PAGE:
By Dan Danford, MBA, CRSP
Here’s the disclaimer. I hate sales commissions. Not just in the investment industry, but everywhere. I understand that they are a fact of life in certain trades or businesses, and that they aren’t going away anytime soon.
And I also understand why they exist. In its simplest form, a sales commission is capitalism at its purest. Employees who sell the most are rewarded the most.
I’m one of the strongest capitalists you’ll ever meet. I like business and I love entrepreneurs. I’ve started two companies myself, and I serve on the local Chamber of Commerce Board. I earned an MBA and I’m a champion for small business owners everywhere. I like employers and I absolutely love productive employees.
Take a group of employees and assign them widgets to sell. Each widget sells for $10, and each salesperson keeps $1 for each widget sold. At week’s end, the person selling the most gets paid the most.
It’s a simple system, and it works really well for the company. Besides rewarding the most productive employees, it also limits the boss’s salary expense. No sold widgets equals no salary. Similarly, when times are fat, everyone makes money. Who could argue with that?
Well, I can, and I will. None of those arguments work for the consumer. In a lot of ways, sales commissions are actually bad for consumers.
- They align the salesperson’s financial success above the customer’s.
- They add costs to the product. Without the commission, that widget would sell for $9.
- They reward employees primarily for their persuasion skills and charm.
- It’s true that they only get paid when a buyer decides to buy, but that doesn’t mean that the buyer necessarily reached an informed decision. In fact, most of us know that the exact opposite it true in many cases.
In a perfect world, buyers would research a product ahead of time, know exactly what they need, and discover a fair and reasonable price to pay. There would be no need for a costly “information middleman.”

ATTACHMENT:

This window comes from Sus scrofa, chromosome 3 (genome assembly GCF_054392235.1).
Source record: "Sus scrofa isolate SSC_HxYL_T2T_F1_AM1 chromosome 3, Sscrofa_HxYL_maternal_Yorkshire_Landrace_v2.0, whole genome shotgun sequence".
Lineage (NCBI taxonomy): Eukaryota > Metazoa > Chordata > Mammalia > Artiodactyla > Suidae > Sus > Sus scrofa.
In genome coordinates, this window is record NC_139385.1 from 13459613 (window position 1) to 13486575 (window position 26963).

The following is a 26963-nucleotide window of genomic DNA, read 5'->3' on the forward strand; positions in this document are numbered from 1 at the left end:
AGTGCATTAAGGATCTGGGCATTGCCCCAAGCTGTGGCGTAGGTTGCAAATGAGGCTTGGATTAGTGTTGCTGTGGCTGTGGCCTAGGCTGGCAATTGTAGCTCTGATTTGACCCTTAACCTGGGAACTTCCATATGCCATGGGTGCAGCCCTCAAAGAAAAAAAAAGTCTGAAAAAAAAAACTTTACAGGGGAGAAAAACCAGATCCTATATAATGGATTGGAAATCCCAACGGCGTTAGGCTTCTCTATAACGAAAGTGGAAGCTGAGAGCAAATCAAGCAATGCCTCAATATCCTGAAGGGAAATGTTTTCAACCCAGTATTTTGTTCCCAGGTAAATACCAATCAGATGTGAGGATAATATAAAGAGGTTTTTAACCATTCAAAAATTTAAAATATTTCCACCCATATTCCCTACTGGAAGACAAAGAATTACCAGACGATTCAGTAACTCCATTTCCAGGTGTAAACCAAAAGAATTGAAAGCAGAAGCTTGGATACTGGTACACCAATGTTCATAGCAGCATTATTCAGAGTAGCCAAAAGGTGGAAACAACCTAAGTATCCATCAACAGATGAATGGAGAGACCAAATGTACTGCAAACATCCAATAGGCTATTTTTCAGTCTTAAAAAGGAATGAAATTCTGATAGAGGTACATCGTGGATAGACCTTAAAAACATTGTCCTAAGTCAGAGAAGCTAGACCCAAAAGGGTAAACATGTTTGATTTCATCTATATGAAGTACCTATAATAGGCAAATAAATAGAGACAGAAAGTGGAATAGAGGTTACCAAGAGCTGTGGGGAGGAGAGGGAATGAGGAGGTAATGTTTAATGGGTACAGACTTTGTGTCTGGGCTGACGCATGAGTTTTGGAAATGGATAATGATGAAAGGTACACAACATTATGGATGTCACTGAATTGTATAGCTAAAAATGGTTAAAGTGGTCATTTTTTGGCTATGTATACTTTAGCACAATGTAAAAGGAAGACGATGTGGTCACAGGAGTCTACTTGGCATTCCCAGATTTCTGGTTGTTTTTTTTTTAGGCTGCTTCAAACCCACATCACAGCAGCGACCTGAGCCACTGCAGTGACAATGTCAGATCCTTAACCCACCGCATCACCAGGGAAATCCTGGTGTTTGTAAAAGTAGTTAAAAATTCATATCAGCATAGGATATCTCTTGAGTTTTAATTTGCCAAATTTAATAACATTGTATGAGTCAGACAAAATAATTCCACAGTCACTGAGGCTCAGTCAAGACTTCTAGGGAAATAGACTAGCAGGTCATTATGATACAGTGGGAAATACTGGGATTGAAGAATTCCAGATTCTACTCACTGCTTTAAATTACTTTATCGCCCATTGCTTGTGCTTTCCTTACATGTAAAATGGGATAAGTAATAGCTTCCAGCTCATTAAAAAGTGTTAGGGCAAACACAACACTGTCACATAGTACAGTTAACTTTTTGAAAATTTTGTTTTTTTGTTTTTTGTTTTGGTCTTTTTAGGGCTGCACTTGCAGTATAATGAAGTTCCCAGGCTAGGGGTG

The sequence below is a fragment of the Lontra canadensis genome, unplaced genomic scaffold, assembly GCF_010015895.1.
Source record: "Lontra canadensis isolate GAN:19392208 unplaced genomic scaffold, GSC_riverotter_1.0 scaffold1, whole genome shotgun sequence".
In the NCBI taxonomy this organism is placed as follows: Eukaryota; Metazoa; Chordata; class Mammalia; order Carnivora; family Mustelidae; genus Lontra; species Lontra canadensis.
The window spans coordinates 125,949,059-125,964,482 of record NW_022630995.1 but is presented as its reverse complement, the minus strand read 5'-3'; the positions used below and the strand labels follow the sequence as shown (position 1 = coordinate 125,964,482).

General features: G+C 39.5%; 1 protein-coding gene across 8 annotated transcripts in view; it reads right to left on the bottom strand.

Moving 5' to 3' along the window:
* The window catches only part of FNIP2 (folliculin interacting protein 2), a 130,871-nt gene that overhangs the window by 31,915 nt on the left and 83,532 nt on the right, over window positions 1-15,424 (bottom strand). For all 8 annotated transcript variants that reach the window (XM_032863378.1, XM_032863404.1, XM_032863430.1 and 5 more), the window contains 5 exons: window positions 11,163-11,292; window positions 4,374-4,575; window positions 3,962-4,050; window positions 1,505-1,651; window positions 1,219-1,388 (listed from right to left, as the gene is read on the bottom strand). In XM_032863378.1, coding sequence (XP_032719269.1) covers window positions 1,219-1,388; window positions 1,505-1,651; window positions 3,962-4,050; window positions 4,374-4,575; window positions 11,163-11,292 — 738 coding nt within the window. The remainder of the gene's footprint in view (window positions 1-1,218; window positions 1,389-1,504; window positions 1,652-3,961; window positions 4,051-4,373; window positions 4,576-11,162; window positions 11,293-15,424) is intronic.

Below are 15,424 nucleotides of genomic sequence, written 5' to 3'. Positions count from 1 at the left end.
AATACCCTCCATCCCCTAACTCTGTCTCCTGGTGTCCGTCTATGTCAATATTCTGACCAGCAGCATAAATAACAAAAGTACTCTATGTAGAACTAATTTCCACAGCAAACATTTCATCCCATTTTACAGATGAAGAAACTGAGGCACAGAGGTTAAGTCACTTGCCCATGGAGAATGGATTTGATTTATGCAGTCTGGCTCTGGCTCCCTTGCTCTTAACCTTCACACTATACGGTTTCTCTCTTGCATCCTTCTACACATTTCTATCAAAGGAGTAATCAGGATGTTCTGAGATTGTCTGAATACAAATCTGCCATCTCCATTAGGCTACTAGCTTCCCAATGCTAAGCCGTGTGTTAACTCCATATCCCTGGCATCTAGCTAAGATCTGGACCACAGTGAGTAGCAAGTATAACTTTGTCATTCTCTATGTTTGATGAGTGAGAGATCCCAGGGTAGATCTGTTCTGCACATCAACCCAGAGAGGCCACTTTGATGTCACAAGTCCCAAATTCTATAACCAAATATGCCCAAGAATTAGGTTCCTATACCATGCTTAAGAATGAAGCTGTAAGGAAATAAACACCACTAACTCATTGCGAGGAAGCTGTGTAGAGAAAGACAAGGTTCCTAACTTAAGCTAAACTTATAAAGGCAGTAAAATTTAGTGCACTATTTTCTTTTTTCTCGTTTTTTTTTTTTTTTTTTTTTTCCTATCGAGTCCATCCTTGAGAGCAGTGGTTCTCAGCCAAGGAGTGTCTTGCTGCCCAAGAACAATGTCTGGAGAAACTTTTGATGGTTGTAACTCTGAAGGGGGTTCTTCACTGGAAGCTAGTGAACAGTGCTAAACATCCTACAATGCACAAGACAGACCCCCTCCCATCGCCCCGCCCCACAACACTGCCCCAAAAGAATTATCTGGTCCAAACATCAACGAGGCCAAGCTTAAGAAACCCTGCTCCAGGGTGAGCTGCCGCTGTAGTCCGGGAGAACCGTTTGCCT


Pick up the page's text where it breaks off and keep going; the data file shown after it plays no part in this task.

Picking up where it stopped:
Does anyone buy a new car today without Internet research? We know the accessories, manufacturer's suggested retail price, dealer’s invoice, and even the auto’s safety and other ratings from respected third parties. For a used car, we can easily access the car’s accident and repair history. Truthfully, most of what the salesperson does is accompany us on a test drive and add $1,000 to the price.
The same thing is true with mutual funds and insurance policies. Anyone can look up Morningstar fund ratings or get Internet price quotes. It’s true that a professional can add experience and judgment – even valuable experience and judgment – but throwing a sales commission into the pot can ruin the stew.
Morningstar tracks some 25,000 different mutual funds or share classes. Some feature commissions to salespeople and others don’t. If your investment advisor (agent, broker, representative, or consultant) gets paid through sales commission, then they’ll only be showing you some subset of what’s available. And that subset, however large or small, features higher fees to pay those commissions.
Don’t misunderstand me. I think most investors need professional help. I’m not against hiring a bona fide advisor to help create and monitor an investment plan. What I’m against is paying that person through the sale of certain products or services. Especially if other products and services might to a better job for a lower price. That’s the hidden hazard with most sales commissions.
Information we receive shouldn’t be distorted by the salary scheme. Is the Chevrolet salesperson ever going to tell you that a Ford truck is better value? When you last visited the Verizon wireless store, did they volunteer that Sprint might offer better value for your usage and region? When was the last time a paid salesperson told you “no, that’s not the right product for you.” Wouldn’t we be happier if they did?
Like I said, I hate sales commissions. They are good for the company and bad for the customer. Warren Buffett famously advised, “Never ask a barber if you need a haircut.” Never, never, never, ask a commissioned salesperson what they recommend.